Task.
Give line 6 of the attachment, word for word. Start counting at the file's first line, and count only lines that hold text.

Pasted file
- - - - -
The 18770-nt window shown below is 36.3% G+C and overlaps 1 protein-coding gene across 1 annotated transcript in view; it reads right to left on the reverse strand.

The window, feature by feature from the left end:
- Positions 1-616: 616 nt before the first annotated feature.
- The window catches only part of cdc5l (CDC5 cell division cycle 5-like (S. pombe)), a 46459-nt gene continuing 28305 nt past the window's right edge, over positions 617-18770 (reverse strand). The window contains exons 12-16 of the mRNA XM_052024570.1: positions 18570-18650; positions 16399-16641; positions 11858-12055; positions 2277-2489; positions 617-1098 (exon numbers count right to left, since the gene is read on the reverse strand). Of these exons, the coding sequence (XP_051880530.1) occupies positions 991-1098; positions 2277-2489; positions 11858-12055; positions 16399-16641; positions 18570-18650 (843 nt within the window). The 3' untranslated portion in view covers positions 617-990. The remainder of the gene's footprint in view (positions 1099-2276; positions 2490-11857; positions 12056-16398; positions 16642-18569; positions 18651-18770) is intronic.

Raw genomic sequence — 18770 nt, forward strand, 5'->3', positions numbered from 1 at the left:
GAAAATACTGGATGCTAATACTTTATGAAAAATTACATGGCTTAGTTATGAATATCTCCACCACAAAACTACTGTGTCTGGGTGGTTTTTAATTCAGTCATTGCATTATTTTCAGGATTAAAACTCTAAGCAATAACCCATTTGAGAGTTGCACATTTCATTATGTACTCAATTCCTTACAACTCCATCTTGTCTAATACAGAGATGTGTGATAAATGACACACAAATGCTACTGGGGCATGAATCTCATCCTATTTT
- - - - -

GAAAATACTGGATGCTAATACTTTATGAAAAATTACATGGCTTAGTTATGAATATCTCCACCACAAAACTACTGTGTCTGGGTGGTTTTTAATTCAGTCATTGCATTATTTTCAGGATTAAAACTCTAAGCAATAACCCATTTGAGAGTTGCACATTTCATTATGTACTCAATTCCTTACAACTCCATCTTGTCTAATACAGAGATGTGTGATAAATGACACACAAATGCTACTGGGGCATGAATCTCATCCTATTTT